Centrist Democrats flex muscles, create headaches for Biden
He can send the White House into a tailspin with a single five-minute interview or three-sentence statement. With a 50-50 split in the Senate leaving little room for error on tough votes, other moderate Democrats like Sens. He received a call from the White House shortly after his complaint to try to smooth things over. AdThe White House shares those political concerns. Their significance to the final vote on the COVID-19 bill means some moderates are already getting extra attention from the White House.
Biden's dilemma in virus aid fight: Go big or go bipartisan
FILE - In this Feb. 5, 2021, file photo President Joe Biden speaks about the economy in the State Dinning Room of the White House in Washington. One featured a public show of trying to reach across the political aisle, with bipartisan rhetoric and a White House invitation for Republican senators. But it's more likely that the White House will need to choose between the two extremes. “President Biden’s got some pretty big tests in front of him when it comes to domestic policy. AdThe process of securing the $787 billion package — aid broadly credited for helping boost an economy in free fall — left a bad taste for the Obama-Biden White House.
Biden largely mum on Trump's effort to reverse election
While some Democrats say Trump's actions merit new impeachment proceedings, Biden has been more circumspect. Biden’s aides believe Americans outside Washington want to hear more about how the Biden presidency will help them and less about the partisan squabbling that has characterized the past four years of Trump’s presidency. There was no widespread fraud in the election, which a range of election officials across the country, as well as Trump’s former attorney general, William Barr, has confirmed. Indeed, by avoiding engaging with Trump, Biden is also hoping to maintain the opportunity for bipartisanship in the new Congress, which he's repeatedly emphasized will be key to his hopes of getting anything done. Jim Manley, a former longtime Senate Democratic leadership aide, said the party's failure to take on Trump's recent moves could set the tone for Biden’s presidency and beyond.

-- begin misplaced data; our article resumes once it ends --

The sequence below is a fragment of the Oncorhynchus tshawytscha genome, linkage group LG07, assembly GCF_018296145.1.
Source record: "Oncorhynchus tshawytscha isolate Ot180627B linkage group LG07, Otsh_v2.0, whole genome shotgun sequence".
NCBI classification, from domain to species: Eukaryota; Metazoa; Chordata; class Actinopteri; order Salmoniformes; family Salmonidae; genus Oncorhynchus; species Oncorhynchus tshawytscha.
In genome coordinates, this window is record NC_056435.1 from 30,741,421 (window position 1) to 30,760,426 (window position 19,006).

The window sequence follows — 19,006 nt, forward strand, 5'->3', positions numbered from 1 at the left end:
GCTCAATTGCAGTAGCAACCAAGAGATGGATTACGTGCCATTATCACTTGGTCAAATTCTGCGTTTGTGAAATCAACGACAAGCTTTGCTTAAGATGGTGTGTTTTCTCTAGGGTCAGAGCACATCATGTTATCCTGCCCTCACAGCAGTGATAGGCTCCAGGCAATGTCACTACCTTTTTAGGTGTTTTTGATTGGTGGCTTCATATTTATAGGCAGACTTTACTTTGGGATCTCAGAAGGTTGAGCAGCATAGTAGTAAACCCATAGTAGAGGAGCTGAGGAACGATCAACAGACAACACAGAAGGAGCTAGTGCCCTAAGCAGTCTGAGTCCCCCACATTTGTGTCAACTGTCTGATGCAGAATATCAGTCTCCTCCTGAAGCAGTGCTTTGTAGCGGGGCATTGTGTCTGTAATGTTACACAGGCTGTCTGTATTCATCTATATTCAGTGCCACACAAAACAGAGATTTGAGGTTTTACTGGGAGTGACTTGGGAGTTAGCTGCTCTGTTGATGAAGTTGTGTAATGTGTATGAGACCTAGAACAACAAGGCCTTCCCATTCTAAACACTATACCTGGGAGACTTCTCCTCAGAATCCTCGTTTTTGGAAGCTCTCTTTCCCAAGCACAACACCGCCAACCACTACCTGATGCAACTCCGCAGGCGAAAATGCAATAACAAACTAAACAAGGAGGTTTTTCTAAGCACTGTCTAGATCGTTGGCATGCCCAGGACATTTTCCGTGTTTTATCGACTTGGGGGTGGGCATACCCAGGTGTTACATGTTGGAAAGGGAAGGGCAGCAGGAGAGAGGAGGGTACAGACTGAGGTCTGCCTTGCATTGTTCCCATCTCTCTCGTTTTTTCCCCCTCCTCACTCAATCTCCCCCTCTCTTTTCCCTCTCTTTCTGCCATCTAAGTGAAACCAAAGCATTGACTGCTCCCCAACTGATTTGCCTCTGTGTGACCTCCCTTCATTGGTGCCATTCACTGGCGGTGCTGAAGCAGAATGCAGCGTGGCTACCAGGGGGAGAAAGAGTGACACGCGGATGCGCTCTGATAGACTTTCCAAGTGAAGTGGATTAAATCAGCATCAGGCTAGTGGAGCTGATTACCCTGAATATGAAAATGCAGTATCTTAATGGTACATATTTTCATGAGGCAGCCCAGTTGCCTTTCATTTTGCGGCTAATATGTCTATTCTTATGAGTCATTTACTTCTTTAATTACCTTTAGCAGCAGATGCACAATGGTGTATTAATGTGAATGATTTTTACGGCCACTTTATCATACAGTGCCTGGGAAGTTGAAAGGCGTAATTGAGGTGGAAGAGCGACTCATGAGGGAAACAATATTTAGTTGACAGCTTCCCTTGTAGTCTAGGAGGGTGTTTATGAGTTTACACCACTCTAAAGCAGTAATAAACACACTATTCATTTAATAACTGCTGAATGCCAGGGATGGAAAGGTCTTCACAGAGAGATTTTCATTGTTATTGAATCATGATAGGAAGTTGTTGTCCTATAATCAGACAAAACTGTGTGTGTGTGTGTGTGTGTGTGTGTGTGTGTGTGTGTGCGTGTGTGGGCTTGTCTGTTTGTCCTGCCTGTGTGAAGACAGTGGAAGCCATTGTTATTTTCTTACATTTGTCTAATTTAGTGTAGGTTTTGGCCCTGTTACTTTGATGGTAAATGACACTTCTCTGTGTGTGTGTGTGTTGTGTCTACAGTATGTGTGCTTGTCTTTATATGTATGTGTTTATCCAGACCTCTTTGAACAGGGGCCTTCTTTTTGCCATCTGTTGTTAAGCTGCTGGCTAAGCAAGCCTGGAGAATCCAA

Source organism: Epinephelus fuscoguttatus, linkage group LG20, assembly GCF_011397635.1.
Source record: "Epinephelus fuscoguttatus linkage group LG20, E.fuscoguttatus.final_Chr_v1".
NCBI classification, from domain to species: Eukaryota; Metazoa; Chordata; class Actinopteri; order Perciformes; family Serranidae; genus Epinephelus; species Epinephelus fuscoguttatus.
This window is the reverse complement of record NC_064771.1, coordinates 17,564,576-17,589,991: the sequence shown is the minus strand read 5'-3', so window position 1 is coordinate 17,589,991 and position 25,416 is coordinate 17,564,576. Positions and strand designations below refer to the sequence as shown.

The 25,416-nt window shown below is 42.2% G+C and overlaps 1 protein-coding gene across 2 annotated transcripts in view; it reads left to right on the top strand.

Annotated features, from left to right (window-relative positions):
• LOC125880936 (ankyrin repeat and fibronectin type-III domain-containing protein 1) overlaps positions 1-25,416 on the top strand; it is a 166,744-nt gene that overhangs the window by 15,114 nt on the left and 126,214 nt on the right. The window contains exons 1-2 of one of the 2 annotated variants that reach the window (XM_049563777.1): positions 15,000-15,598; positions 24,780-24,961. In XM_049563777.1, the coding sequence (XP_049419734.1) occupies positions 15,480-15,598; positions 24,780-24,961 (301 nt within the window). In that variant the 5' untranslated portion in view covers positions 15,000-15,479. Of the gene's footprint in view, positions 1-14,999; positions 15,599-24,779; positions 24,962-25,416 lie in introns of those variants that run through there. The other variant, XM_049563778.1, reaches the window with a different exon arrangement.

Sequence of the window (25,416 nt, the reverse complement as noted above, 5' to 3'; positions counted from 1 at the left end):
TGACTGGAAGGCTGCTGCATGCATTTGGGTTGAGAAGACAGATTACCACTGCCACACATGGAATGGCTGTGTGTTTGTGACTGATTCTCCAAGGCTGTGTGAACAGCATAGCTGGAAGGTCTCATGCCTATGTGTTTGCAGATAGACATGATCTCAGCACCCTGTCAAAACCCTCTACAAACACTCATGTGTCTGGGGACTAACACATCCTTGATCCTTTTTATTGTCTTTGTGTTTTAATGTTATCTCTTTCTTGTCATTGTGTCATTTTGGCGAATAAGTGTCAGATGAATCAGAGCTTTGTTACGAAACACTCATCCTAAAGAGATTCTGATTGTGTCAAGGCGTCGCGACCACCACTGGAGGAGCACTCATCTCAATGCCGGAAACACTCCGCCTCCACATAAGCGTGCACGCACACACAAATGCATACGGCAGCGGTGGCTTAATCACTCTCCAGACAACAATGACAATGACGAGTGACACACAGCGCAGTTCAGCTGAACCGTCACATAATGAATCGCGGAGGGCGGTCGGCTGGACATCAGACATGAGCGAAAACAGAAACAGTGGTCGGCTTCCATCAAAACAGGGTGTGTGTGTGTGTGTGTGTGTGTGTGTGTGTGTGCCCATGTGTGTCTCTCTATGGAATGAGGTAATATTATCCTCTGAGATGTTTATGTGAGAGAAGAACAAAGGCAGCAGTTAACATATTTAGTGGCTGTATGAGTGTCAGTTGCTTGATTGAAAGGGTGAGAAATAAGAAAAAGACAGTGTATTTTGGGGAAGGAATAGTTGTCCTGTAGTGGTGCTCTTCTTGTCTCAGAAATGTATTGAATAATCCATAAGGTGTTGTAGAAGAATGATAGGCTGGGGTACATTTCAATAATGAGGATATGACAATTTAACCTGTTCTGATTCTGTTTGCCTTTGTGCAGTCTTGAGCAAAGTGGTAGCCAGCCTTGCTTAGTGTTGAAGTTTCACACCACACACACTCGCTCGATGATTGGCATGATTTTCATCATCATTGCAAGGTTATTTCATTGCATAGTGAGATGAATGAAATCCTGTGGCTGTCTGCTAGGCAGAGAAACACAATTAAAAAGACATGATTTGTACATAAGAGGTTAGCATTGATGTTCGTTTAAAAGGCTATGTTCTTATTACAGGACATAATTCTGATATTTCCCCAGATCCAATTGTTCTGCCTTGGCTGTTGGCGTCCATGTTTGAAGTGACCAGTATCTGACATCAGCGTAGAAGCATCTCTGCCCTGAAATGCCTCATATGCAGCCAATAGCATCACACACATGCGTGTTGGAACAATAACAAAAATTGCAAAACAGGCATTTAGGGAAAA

In Georgia, Biden's presidency meets early defining moment
For President-elect Joe Biden, his most defining congressional election is coming before he takes office. Both Georgia Democrats Jon Ossoff and Raphael Warnock must win Tuesday to split the Senate 50-50. To be sure, even a closely divided Democratic Senate wouldn’t give Biden everything he wants. While progressives say they've lowered their expectations of what's possible — even under a Democratic Senate — they still intend to push Biden. Besides misrepresenting Biden’s and most Democratic senators’ policy preferences, that characterization ignores the reality of the Senate’s roster.
Low-key Democrat tries to hang onto Senate seat in Michigan
Peters was the only non-incumbent Democrat to win a Senate election in 2014, when he prevailed easily despite the GOP’s successes nationally and in Michigan. All largely back both Biden and Peters, but a bigger percentage remain undecided in the Senate race, according to some polls. He said he ranks as one of the most bipartisan Senate Democrats and, despite being a freshman in the minority, has written and passed more of his bills than any other senator. Before winning promotion to the Senate, Peters was a congressman, lottery commissioner and state senator and served in the Navy Reserve. Stu Sandler, a consultant for James' campaign, said support for Peters is “soft all around.
Was Trump call with Ukraine 'perfect'? GOP has many answers
That would require a level of consensus that Trump's call with the Ukraine president was "perfect," as he insists. Or it would take a measure of GOP independence from Trump to suggest there may be a need to investigate. Other Republicans say the behavior may raise concerns, but it's not impeachable. South Carolina Sen. Lindsey Graham calls the whole impeachment inquiry "B.S." "There are perfectly appropriate quid pro quos and there are inappropriate quid pro quos," offered Sen. John Kennedy, R-La.